Sir Andy became Dean (subsequently Director) of the London School of Hygiene and Tropical Medicine in January 2001. He was previously Professor of Primary Health Care and Director of the Department of Primary Care and Population Sciences at Royal Free and University College Medical School, and worked part time as a general practitioner in North London. He was also formerly Director of Research and Development at the NHS Executive, North Thames and a member of the Council of the Medical Research Council. He has worked internationally, including in Nepal, Canada, Jamaica and the United States.

Sir Andy’s research interests are in health services and epidemiology.  He has undertaken a number of major intervention trials in primary care settings and has also studied the impacts of climatic factors on health. He has published widely on these topic areas and has more than 150 papers in leading peer reviewed journals. He is a frequent contributor of editorials in the British Medical Journal and the Lancet. He has also written seven books and numerous reports and letters. He has an impressive funding track record for research and institutions, and serves on a number of international and local health related committees.

Sir Andy was a member of the UN Intergovernmental Panel on Climate Change for their second and third assessment reports. He also chaired a Task Force on Health Systems Research for World Health Organization (WHO) which reported in 2005. He sits on many national and international committees including the WHO Advisory Committee on Health Research. He was knighted in the 2005 New Years Honors list for services to medicine, and has recently been elected as chair of the UK Health and Social Care Policy Committee.  St. George’s University is grateful to Sir Andy for his participation in this year’s WINDREF Lecture.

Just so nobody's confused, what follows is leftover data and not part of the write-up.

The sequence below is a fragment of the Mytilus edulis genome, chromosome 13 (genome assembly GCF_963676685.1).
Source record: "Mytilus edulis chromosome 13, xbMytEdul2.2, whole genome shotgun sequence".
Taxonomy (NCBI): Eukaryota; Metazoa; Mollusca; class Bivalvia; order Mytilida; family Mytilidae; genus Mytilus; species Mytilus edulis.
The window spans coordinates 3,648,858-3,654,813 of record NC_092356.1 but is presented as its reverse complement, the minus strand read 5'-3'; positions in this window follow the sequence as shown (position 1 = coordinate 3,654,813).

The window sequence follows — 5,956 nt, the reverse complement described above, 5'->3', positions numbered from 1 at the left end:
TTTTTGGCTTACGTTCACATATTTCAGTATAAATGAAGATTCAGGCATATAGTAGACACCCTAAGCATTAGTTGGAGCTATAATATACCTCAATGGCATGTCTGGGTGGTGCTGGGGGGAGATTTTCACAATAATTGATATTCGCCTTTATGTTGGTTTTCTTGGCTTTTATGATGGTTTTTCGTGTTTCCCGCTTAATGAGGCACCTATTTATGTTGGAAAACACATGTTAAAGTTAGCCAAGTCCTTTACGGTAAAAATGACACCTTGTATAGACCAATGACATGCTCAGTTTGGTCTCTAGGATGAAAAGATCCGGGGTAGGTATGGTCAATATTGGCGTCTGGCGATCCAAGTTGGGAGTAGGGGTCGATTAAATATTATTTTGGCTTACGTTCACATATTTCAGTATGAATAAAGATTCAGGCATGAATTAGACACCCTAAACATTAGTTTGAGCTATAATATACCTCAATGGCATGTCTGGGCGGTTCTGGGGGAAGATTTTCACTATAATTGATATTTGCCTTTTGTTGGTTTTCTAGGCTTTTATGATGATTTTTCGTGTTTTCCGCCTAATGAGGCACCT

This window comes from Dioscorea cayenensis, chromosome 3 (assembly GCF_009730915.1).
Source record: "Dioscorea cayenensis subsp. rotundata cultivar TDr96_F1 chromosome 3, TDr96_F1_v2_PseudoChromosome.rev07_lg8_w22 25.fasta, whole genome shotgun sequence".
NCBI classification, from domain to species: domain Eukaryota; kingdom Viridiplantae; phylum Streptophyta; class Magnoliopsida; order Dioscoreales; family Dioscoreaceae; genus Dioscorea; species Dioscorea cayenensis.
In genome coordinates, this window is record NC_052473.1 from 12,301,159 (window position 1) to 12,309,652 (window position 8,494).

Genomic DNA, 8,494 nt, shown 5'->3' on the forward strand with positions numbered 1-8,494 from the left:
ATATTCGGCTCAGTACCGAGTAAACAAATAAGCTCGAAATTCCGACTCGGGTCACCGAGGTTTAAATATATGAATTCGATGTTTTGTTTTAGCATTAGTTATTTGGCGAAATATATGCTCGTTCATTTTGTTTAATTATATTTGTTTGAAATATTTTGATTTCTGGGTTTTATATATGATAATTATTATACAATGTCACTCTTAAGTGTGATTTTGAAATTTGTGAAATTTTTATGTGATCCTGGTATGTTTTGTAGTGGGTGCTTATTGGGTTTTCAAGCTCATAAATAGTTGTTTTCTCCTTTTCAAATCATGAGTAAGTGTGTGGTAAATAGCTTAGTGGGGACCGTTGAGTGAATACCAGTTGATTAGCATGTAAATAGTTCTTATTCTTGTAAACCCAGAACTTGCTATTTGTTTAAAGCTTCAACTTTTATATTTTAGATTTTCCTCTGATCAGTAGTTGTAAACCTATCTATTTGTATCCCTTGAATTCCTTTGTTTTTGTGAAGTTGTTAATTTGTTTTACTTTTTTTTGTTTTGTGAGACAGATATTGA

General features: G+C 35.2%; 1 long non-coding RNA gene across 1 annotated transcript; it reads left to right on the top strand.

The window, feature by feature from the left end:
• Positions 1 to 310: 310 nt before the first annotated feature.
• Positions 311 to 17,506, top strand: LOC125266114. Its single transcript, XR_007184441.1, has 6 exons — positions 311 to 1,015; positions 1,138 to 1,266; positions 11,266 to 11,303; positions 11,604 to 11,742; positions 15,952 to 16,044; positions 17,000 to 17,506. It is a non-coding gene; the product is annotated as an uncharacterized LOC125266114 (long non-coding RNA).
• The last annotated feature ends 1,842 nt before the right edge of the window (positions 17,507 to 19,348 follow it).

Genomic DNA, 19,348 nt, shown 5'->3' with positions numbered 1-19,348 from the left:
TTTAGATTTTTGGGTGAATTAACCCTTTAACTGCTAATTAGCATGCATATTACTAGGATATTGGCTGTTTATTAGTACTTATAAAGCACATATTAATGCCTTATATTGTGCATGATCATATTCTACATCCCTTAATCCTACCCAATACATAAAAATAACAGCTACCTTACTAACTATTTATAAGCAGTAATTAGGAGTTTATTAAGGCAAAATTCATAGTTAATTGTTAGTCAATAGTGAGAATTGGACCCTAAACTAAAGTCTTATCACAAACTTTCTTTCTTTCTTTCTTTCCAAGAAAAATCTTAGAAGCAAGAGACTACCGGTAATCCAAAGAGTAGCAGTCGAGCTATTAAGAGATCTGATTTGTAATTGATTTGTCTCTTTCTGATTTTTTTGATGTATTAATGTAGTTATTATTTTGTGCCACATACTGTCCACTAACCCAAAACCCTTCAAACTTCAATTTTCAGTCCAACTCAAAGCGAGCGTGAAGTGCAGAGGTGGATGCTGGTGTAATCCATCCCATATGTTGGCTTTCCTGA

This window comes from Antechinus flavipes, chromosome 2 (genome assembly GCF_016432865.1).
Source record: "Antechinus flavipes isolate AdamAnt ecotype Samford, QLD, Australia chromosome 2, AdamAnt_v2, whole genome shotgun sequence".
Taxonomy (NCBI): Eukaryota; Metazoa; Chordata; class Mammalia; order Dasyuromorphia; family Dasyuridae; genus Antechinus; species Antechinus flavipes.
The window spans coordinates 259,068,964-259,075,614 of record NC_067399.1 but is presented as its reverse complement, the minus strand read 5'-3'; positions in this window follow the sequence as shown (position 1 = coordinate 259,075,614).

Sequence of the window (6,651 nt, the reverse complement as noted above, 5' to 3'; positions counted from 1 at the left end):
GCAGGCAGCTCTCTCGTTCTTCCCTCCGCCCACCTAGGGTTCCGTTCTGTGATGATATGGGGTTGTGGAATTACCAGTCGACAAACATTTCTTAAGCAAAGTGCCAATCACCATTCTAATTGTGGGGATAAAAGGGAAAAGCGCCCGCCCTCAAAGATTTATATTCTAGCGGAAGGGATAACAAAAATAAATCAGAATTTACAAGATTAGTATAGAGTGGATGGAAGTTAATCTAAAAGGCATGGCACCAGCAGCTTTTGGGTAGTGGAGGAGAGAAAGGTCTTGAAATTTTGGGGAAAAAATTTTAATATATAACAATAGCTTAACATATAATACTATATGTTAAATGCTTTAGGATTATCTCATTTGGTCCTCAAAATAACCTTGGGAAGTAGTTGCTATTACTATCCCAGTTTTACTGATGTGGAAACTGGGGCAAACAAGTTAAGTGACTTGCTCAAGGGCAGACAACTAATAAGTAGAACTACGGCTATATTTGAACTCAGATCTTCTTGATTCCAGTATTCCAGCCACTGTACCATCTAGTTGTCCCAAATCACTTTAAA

The Windward Island Research and Education Foundation (WINDREF) was established in 1994 to advance health and environmental development through multidisciplinary research and education programs.  WINDREF strives for program excellence by promoting collaborative relationships between internationally recognized scholars and regional scientists and by adhering to the highest ethical and academic standards in all research endeavors.

Keith B. TaylorThis Memorial Lecture is dedicated to the memory of Keith Breden Taylor, DM, FRCP (1924-2006), former Vice Chancellor of St. George’s University. During his tenure from 1989 to 1998, Dr. Taylor worked tirelessly to implement his vision that St. George’s University should grow into an international university. He achieved that by creating a Panel on Research and Scholarly Activity in 1992; then founding a research institute, WINDREF, in 1994 which allowed the development of a graduate studies program; by instituting the School of Arts and Sciences in 1996 which broadened the academic opportunities for students in the region; and, first and foremost, by insisting on an international scope for each and every development at the University.

Published on 2/12/08

The 8th Annual WINDREF Lecture Presented by Dr. John Rouben David